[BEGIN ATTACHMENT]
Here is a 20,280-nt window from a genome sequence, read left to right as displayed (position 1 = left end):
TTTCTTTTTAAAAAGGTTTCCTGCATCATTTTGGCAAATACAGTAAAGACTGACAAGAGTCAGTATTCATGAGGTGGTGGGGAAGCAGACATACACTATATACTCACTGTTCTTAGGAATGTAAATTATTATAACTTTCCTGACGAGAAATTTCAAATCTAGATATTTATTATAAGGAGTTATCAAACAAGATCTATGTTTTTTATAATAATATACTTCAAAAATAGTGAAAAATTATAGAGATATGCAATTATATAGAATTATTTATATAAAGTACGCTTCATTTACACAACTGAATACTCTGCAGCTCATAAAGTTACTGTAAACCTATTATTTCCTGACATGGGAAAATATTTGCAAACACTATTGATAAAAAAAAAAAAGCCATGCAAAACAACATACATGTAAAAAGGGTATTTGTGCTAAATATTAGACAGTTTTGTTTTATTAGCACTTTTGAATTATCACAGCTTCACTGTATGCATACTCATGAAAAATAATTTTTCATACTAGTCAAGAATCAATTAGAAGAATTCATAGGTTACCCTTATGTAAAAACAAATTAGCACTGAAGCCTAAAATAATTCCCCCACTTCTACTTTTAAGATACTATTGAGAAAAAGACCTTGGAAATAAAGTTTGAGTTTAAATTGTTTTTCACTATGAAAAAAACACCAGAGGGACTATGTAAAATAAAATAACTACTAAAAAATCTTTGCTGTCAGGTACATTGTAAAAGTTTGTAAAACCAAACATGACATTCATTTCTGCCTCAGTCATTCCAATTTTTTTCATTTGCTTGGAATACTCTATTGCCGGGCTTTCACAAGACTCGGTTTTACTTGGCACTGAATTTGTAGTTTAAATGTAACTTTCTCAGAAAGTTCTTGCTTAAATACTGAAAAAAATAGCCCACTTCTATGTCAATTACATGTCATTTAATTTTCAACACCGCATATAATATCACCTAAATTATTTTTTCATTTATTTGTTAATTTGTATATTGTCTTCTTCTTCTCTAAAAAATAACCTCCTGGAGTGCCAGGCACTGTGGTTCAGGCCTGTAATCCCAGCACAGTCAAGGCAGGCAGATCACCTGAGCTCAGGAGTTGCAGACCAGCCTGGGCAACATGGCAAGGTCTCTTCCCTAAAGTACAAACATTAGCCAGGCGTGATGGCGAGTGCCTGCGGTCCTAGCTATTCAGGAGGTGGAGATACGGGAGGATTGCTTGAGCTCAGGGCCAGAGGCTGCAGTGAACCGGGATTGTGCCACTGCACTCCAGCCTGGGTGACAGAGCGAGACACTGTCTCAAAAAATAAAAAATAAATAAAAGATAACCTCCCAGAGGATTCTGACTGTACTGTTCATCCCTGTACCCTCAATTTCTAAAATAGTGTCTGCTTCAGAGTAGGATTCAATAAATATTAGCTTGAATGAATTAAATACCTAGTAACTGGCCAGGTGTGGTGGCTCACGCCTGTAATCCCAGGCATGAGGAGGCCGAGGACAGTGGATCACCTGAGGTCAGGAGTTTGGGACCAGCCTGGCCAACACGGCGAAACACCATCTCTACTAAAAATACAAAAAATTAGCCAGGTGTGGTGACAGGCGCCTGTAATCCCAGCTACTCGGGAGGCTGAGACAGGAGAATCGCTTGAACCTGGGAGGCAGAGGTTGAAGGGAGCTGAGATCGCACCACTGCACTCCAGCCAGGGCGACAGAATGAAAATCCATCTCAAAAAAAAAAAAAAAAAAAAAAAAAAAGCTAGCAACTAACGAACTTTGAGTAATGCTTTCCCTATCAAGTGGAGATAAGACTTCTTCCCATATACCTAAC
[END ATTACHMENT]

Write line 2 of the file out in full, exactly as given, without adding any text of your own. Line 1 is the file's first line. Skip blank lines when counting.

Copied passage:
TTTCTTTTTAAAAAGGTTTCCTGCATCATTTTGGCAAATACAGTAAAGACTGACAAGAGTCAGTATTCATGAGGTGGTGGGGAAGCAGACATACACTATATACTCACTGTTCTTAGGAATGTAAATTATTATAACTTTCCTGACGAGAAATTTCAAATCTAGATATTTATTATAAGGAGTTATCAAACAAGATCTATGTTTTTTATAATAATATACTTCAAAAATAGTGAAAAATTATAGAGATATGCAATTATATAGAATTATTTATATAAAGTACGCTTCATTTACACAACTGAATACTCTGCAGCTCATAAAGTTACTGTAAACCTATTATTTCCTGACATGGGAAAATATTTGCAAACACTATTGATAAAAAAAAAAAAGCCATGCAAAACAACATACATGTAAAAAGGGTATTTGTGCTAAATATTAGACAGTTTTGTTTTATTAGCACTTTTGAATTATCACAGCTTCACTGTATGCATACTCATGAAAAATAATTTTTCATACTAGTCAAGAATCAATTAGAAGAATTCATAGGTTACCCTTATGTAAAAACAAATTAGCACTGAAGCCTAAAATAATTCCCCCACTTCTACTTTTAAGATACTATTGAGAAAAAGACCTTGGAAATAAAGTTTGAGTTTAAATTGTTTTTCACTATGAAAAAAACACCAGAGGGACTATGTAAAATAAAATAACTACTAAAAAATCTTTGCTGTCAGGTACATTGTAAAAGTTTGTAAAACCAAACATGACATTCATTTCTGCCTCAGTCATTCCAATTTTTTTCATTTGCTTGGAATACTCTATTGCCGGGCTTTCACAAGACTCGGTTTTACTTGGCACTGAATTTGTAGTTTAAATGTAACTTTCTCAGAAAGTTCTTGCTTAAATACTGAAAAAAATAGCCCACTTCTATGTCAATTACATGTCATTTAATTTTCAACACCGCATATAATATCACCTAAATTATTTTTTCATTTATTTGTTAATTTGTATATTGTCTTCTTCTTCTCTAAAAAATAACCTCCTGGAGTGCCAGGCACTGTGGTTCAGGCCTGTAATCCCAGCACAGTCAAGGCAGGCAGATCACCTGAGCTCAGGAGTTGCAGACCAGCCTGGGCAACATGGCAAGGTCTCTTCCCTAAAGTACAAACATTAGCCAGGCGTGATGGCGAGTGCCTGCGGTCCTAGCTATTCAGGAGGTGGAGATACGGGAGGATTGCTTGAGCTCAGGGCCAGAGGCTGCAGTGAACCGGGATTGTGCCACTGCACTCCAGCCTGGGTGACAGAGCGAGACACTGTCTCAAAAAATAAAAAATAAATAAAAGATAACCTCCCAGAGGATTCTGACTGTACTGTTCATCCCTGTACCCTCAATTTCTAAAATAGTGTCTGCTTCAGAGTAGGATTCAATAAATATTAGCTTGAATGAATTAAATACCTAGTAACTGGCCAGGTGTGGTGGCTCACGCCTGTAATCCCAGGCATGAGGAGGCCGAGGACAGTGGATCACCTGAGGTCAGGAGTTTGGGACCAGCCTGGCCAACACGGCGAAACACCATCTCTACTAAAAATACAAAAAATTAGCCAGGTGTGGTGACAGGCGCCTGTAATCCCAGCTACTCGGGAGGCTGAGACAGGAGAATCGCTTGAACCTGGGAGGCAGAGGTTGAAGGGAGCTGAGATCGCACCACTGCACTCCAGCCAGGGCGACAGAATGAAAATCCATCTCAAAAAAAAAAAAAAAAAAAAAAAAAAAGCTAGCAACTAACGAACTTTGAGTAATGCTTTCCCTATCAAGTGGAGATAAGACTTCTTCCCATATACCTAAC